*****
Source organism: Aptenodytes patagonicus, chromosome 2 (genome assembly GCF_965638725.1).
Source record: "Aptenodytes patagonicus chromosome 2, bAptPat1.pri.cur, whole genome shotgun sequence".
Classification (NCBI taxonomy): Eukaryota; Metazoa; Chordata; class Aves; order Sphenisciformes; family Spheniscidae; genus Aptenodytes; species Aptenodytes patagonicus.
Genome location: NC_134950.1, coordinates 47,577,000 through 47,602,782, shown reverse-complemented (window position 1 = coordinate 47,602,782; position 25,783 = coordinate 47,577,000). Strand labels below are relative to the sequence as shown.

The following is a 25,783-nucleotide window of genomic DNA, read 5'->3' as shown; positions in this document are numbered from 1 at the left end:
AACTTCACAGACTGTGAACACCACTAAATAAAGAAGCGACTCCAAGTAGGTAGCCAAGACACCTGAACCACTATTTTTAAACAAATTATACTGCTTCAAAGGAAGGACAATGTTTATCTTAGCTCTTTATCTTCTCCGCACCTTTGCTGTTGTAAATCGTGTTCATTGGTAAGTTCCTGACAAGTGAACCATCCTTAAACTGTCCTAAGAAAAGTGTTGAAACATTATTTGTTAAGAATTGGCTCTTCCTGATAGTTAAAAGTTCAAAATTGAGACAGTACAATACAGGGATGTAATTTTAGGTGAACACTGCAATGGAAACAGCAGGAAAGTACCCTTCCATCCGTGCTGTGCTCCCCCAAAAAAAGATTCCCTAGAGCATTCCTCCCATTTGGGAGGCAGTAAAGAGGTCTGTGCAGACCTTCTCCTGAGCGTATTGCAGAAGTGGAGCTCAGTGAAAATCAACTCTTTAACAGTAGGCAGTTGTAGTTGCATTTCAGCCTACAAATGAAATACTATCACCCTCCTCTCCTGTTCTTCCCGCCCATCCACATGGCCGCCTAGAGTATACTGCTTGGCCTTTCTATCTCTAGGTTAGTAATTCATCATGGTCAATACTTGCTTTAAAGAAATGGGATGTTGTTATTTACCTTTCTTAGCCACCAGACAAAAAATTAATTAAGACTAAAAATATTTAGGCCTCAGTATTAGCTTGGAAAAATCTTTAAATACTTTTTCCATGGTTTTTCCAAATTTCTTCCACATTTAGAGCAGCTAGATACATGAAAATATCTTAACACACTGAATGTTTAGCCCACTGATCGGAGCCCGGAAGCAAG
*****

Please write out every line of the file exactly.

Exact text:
Source organism: Aptenodytes patagonicus, chromosome 2 (genome assembly GCF_965638725.1).
Source record: "Aptenodytes patagonicus chromosome 2, bAptPat1.pri.cur, whole genome shotgun sequence".
Classification (NCBI taxonomy): Eukaryota; Metazoa; Chordata; class Aves; order Sphenisciformes; family Spheniscidae; genus Aptenodytes; species Aptenodytes patagonicus.
Genome location: NC_134950.1, coordinates 47,577,000 through 47,602,782, shown reverse-complemented (window position 1 = coordinate 47,602,782; position 25,783 = coordinate 47,577,000). Strand labels below are relative to the sequence as shown.

The following is a 25,783-nucleotide window of genomic DNA, read 5'->3' as shown; positions in this document are numbered from 1 at the left end:
AACTTCACAGACTGTGAACACCACTAAATAAAGAAGCGACTCCAAGTAGGTAGCCAAGACACCTGAACCACTATTTTTAAACAAATTATACTGCTTCAAAGGAAGGACAATGTTTATCTTAGCTCTTTATCTTCTCCGCACCTTTGCTGTTGTAAATCGTGTTCATTGGTAAGTTCCTGACAAGTGAACCATCCTTAAACTGTCCTAAGAAAAGTGTTGAAACATTATTTGTTAAGAATTGGCTCTTCCTGATAGTTAAAAGTTCAAAATTGAGACAGTACAATACAGGGATGTAATTTTAGGTGAACACTGCAATGGAAACAGCAGGAAAGTACCCTTCCATCCGTGCTGTGCTCCCCCAAAAAAAGATTCCCTAGAGCATTCCTCCCATTTGGGAGGCAGTAAAGAGGTCTGTGCAGACCTTCTCCTGAGCGTATTGCAGAAGTGGAGCTCAGTGAAAATCAACTCTTTAACAGTAGGCAGTTGTAGTTGCATTTCAGCCTACAAATGAAATACTATCACCCTCCTCTCCTGTTCTTCCCGCCCATCCACATGGCCGCCTAGAGTATACTGCTTGGCCTTTCTATCTCTAGGTTAGTAATTCATCATGGTCAATACTTGCTTTAAAGAAATGGGATGTTGTTATTTACCTTTCTTAGCCACCAGACAAAAAATTAATTAAGACTAAAAATATTTAGGCCTCAGTATTAGCTTGGAAAAATCTTTAAATACTTTTTCCATGGTTTTTCCAAATTTCTTCCACATTTAGAGCAGCTAGATACATGAAAATATCTTAACACACTGAATGTTTAGCCCACTGATCGGAGCCCGGAAGCAAG